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Swallowing dysfunction in very low birth weight infants with oral feeding desaturation 
 
Swallowing dysfunction in very low birth weight infants with oral feeding desaturation
  Jang Hoon Lee, Yun Sil Chang, Hye Soo Yoo, So Yoon Ahn, Hyun Joo Seo, Seo Hui Choi,Ga Won Jeon, Soo Hyun Koo, Jong Hee Hwang, Won Soon Park
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Swallowing dysfunction in very low birth

weight infants with oral feeding desaturation

Jang Hoon Lee, Yun Sil Chang, Hye Soo Yoo, So Yoon Ahn, Hyun Joo Seo, Seo Hui Choi, Ga Won Jeon, Soo Hyun Koo, Jong Hee Hwang, Won Soon Park

Seoul, Korea

Author Affiliations: Department of Pediatrics, Ajou University School of Medicine, Suwon, Korea (Lee JH); Department of Pediatrics, College of Medicine, Inje University, Busan Paik Hospital, Busan, Korea (Jeon GW); Department of Pediatrics, College of Medicine, Inje University, Haeundae Paik Hospital, Busan, Korea (Koo SH); Department of Pediatrics, Ilsan Paik Hospital, College of Medicine, Inje University, Ilsan, Korea (Hwang JH); Department of Pediatrics, Sungkyunkwan University School of Medicine, Samsung Medical Center, Seoul, Korea (Chang YS, Yoo HS, Ahn SY, Seo HJ, Choi SH, Park WS)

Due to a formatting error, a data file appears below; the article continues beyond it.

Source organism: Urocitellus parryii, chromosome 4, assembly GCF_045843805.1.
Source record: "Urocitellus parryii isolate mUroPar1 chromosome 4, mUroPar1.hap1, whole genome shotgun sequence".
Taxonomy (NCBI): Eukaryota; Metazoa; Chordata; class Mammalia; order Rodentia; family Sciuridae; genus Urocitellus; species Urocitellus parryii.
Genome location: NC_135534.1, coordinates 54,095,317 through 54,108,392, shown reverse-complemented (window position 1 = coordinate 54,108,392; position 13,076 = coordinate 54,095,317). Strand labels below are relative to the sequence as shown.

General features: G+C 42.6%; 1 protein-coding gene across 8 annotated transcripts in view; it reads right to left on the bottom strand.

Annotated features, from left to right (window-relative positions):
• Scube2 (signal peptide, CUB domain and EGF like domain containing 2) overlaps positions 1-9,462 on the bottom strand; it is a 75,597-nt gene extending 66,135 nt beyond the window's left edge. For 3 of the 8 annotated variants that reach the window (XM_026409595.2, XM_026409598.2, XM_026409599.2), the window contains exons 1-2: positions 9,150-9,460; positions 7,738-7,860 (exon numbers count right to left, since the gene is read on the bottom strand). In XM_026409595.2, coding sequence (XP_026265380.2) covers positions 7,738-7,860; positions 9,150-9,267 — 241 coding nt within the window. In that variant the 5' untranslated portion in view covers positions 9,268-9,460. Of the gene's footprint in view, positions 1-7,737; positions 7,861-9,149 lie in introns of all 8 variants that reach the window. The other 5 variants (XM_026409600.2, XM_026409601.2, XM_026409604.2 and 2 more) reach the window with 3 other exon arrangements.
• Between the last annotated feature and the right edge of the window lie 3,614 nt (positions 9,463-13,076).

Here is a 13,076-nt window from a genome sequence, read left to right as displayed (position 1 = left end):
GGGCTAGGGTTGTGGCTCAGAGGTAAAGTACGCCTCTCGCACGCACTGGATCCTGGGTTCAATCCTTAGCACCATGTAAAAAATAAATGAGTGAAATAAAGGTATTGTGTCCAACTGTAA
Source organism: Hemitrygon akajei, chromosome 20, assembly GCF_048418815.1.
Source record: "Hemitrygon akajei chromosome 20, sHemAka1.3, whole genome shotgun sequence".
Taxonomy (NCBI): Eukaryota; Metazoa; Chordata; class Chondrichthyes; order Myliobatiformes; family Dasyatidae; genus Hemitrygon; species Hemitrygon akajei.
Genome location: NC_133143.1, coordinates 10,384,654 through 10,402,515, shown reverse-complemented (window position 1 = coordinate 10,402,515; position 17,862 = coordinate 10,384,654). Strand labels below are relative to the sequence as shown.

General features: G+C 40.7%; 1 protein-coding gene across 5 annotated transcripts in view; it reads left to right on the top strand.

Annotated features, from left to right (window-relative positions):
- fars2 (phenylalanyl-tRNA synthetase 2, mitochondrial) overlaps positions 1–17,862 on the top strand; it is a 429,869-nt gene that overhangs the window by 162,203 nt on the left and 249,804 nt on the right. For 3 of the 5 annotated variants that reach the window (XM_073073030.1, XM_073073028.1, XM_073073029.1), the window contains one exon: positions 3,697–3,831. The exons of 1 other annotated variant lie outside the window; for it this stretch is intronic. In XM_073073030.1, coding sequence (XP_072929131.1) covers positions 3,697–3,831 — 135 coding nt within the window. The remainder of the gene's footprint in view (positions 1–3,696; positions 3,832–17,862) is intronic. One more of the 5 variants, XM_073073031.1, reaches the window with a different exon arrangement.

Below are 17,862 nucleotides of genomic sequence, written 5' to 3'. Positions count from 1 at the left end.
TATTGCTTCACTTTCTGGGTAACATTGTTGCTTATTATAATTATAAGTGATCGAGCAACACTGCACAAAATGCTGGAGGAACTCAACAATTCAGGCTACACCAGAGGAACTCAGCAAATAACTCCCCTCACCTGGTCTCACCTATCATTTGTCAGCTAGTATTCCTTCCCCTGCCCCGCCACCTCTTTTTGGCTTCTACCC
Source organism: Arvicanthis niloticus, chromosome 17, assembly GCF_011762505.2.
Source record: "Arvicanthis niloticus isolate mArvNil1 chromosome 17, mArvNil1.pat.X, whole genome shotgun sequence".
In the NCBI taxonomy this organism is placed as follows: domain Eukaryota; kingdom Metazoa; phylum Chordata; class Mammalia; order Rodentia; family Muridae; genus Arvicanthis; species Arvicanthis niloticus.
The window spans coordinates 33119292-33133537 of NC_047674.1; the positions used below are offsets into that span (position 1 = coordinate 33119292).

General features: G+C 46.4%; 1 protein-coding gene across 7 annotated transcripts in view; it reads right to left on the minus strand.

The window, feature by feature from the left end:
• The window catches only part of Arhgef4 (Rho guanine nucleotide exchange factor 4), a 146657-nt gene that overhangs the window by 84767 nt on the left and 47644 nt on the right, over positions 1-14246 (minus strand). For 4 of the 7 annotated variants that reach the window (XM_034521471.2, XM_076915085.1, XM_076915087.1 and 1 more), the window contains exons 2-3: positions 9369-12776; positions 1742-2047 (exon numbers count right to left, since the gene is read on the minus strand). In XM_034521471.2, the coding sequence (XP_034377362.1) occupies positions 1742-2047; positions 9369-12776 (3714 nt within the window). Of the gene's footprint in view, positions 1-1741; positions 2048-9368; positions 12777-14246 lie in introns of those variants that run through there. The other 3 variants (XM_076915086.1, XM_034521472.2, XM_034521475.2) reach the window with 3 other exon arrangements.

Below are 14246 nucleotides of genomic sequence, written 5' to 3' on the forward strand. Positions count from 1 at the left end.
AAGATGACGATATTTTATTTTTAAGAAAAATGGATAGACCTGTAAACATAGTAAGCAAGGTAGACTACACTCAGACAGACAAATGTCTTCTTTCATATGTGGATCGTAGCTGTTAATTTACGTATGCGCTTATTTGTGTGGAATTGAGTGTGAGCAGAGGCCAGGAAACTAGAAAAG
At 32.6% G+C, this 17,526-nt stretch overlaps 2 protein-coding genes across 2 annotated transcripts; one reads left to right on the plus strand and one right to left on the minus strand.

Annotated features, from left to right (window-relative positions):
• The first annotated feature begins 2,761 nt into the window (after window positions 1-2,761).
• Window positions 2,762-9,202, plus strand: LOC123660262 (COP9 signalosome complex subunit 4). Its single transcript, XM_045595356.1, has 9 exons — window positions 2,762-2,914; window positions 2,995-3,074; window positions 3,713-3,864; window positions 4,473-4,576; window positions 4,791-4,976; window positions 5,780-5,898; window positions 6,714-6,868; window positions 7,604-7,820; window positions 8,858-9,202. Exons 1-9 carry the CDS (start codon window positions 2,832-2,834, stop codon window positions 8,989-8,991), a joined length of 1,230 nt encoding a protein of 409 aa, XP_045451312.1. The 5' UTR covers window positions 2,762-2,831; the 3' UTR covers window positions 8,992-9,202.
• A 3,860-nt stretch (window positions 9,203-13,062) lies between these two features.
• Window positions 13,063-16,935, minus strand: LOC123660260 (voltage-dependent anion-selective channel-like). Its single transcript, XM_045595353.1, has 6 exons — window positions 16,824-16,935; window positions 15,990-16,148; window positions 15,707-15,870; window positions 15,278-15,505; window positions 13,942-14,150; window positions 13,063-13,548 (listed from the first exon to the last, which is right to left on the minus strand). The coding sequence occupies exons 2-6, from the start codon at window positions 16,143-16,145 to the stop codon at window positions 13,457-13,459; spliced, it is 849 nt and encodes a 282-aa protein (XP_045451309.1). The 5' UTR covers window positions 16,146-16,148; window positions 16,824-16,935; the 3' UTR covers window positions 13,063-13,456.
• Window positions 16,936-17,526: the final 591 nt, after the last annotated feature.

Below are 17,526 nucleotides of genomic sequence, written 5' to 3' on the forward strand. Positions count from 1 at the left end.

Corresponding Author: Won Soon Park, MD, Department of Pediatrics, Samsung Medical Center, 50 Irwon-dong, Kangnam-gu, Seoul 135-710, Korea (Tel: 82-2-3410-3523; Fax: 82-2-3410-0043; Email: wonspark@skku.edu)

doi: 10.1007/s12519-011-0281-9

Background: We detected swallowing dysfunction by the modified barium swallow (MBS) test and determined risk factors for swallowing dysfunction in very low birth weight (VLBW) infants with oral feeding desaturation near discharge.

Methods: We retrospectively reviewed 41 VLBW infants referred for MBS test because of significant oral feeding desaturation at 35 weeks of postmenstrual age. Infants who showed impaired airway protection, including inadequate epiglottic closure, laryngeal penetration and/or tracheal aspiration by MBS test, were compared to those without impaired airway protection.